1. Home
  2. Aboriginal Art
  3. Protecting Australian Indigenous art
  4. Background information
  5. Mechanisms for protection in Australia
  6. International policies and protocols
Print this page Reduce font size Increase font size

International policies and protocols

In recent years, various international agreements and documents have recommended greater recognition of Indigenous cultural rights. While these documents do not directly impose obligations on Australia to protect Indigenous art forms, they serve as reference points for Australian policy and law. These policies and protocols can become legally binding if they are included in a valid contract.

Significant developments include the following:

  • The Berne Convention for the Protection of Literary and Artistic Works, while not setting any particular requirements in relation to Indigenous art, does have an optional provision for the protection of unpublished works of unknown authority. This is thought to apply to expressions of traditional culture.
  • The World Intellectual Property Organisation (WIPO) and United Nations Educational, Scientific and Cultural Organisation (UNESCO) have set out Model Provisions for the Protection of Expressions of Folklore from Illicit Exploitation and Other Prejudicial Actions. Developed in the early 1980s, these model provisions target ‘expressions of folklore’ in order to extend protection to elements not effectively covered by copyright laws, such as intangible expressions. The Model Provisions use the term ‘expressions of folklore’ to refer to productions consisting of characteristic elements of traditional artistic heritage developed and maintained by a community, or by individuals reflecting the artistic expectations of their community. Such expressions are protected whether or not they are in fixed form, and they include expressions of word, music and movement, as well as craft products and musical instruments. Since the 1980s there have been a number of interesting developments. In December 1996 WIPO member states adopted the WIPO Performances and Phonograms Treaty, which also provides protection for a performer of an expression of folklore. In April 1997 the UNESCO-WIPO World Forum on the Protection of Folklore took place in Phuket, Thailand. In October 2000 WIPO set up an Intergovernmental Committee on Intellectual Property and Genetic Resources, Traditional Knowledge and Folklore to act as an international forum for debate and dialogue concerning the interplay between intellectual property, and traditional knowledge, genetic resources, and traditional cultural expressions.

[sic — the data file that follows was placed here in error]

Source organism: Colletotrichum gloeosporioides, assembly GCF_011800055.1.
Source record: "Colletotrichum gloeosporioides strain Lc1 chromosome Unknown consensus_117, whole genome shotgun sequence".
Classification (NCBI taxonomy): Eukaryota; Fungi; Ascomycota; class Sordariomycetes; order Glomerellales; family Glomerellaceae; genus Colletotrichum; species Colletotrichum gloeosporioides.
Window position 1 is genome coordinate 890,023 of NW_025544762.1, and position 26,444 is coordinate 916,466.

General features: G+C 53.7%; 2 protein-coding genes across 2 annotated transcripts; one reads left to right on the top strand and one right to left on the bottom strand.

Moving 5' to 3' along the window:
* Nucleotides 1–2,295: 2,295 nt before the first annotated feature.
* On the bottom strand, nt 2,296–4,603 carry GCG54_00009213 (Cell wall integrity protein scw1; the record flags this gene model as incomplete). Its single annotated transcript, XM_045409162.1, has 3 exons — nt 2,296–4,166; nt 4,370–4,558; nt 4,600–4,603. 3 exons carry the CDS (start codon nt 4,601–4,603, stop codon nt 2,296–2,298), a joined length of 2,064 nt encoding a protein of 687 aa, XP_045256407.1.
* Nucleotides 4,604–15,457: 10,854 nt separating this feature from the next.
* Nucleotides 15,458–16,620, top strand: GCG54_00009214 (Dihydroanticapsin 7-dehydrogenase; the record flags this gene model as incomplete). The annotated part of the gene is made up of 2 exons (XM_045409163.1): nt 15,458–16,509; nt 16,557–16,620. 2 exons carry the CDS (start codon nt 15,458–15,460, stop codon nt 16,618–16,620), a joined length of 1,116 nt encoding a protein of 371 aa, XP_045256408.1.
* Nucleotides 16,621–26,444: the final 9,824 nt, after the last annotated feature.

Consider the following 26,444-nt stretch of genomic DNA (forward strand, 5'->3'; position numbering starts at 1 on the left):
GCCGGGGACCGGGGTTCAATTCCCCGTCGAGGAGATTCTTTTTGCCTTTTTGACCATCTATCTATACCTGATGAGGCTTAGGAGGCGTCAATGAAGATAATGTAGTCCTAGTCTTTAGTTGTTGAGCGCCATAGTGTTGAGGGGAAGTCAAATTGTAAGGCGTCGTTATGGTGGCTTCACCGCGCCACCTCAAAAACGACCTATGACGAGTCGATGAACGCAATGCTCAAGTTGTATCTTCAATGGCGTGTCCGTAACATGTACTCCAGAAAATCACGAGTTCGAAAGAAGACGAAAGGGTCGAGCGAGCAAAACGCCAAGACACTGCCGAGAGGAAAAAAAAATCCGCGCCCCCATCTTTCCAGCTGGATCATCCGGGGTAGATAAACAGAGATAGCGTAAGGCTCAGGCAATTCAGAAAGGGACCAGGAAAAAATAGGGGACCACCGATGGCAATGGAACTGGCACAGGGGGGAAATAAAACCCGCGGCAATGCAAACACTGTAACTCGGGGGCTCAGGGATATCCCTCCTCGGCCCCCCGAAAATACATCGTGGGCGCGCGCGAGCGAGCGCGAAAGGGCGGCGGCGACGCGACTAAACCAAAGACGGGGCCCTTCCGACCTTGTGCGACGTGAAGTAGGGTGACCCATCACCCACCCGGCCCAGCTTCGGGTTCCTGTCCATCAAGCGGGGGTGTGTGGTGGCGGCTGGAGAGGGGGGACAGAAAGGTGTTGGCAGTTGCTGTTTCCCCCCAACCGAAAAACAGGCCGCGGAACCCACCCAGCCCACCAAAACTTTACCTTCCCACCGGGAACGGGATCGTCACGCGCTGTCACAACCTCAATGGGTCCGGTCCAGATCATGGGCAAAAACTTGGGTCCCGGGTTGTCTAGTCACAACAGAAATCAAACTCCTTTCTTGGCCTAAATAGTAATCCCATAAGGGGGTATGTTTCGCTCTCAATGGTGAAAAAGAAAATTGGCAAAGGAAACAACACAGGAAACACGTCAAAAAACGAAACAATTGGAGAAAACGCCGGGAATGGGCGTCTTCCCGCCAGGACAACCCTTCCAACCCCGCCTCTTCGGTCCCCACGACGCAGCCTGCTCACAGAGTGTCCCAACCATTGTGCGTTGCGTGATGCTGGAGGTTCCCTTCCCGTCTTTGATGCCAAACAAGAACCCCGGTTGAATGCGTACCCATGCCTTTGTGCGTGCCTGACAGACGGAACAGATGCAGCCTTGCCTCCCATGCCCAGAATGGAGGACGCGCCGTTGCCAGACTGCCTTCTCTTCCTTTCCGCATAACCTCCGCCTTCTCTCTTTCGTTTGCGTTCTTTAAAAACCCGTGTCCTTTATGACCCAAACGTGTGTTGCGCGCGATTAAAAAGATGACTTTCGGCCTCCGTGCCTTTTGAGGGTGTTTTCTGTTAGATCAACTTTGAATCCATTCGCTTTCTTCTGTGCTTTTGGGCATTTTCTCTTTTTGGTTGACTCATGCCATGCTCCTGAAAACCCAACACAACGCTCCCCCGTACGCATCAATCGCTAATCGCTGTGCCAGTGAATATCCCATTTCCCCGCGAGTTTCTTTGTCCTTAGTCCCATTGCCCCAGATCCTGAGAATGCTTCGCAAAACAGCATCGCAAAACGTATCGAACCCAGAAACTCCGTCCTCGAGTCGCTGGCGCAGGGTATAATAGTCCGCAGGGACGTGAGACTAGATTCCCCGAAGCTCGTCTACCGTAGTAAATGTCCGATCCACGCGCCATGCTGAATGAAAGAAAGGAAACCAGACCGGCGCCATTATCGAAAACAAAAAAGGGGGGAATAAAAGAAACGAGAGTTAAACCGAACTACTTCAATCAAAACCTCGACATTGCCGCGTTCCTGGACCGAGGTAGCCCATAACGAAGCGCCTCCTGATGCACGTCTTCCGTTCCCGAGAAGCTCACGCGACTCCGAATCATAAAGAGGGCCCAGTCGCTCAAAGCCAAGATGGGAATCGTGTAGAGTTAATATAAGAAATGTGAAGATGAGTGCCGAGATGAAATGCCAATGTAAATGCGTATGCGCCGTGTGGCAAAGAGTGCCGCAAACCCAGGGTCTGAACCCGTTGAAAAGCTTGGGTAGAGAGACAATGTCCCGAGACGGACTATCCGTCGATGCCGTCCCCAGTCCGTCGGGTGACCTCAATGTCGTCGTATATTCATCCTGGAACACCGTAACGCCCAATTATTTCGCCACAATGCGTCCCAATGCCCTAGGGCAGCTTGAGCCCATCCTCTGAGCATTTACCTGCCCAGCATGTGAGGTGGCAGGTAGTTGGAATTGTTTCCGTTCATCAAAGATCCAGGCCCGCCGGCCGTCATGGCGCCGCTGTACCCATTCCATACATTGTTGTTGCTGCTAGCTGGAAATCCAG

• The Working Group on Indigenous Populations has produced a Draft Declaration on the Rights of Indigenous Peoples. The Declaration sets down the right of Indigenous peoples to protection for traditional cultural manifestations. (Established by the United Nations, the Working Group is unique in UN forums in that governments do not control it.)
  • In 1993, New Zealand (Aotearoa) hosted the first International Conference on the Cultural and Intellectual Property Rights of Indigenous Peoples, at which the Mataatua Declaration on Cultural and Intellectual Property Rights of Indigenous Peoples was prepared. The Declaration sets out the principle that Indigenous peoples are entitled to define for themselves what their intellectual and cultural property is, and it calls on governments to recognise that Indigenous peoples are guardians of customary knowledge and should have the right to protect and control the dissemination of that knowledge.
  • In 1993, the United Nations’ Sub-Commission on the Prevention of Discrimination and Protection of Minorities endorsed a study on the protection of cultural and intellectual property of Indigenous peoples. The study was undertaken by Erica-Irene Daes and produced a document titled The Final Report on the Protection of the Heritage of Indigenous Peoples which included ‘Principles and Guidelines for the Protection of the Heritage of Indigenous People’. Principles 46-48 relate to artists, writers and performers. Article 46 states that ‘Artists, writers, performers should refrain from incorporating elements derived from Indigenous heritage into their works without the informed consent of the traditional owners’. These Principles and Guidelines were adopted and elaborated on by ATSIC’s Reference Group on Indigenous Cultural and Intellectual Property in 1997.
Print this page Reduce font size Increase font size
International policies and protocols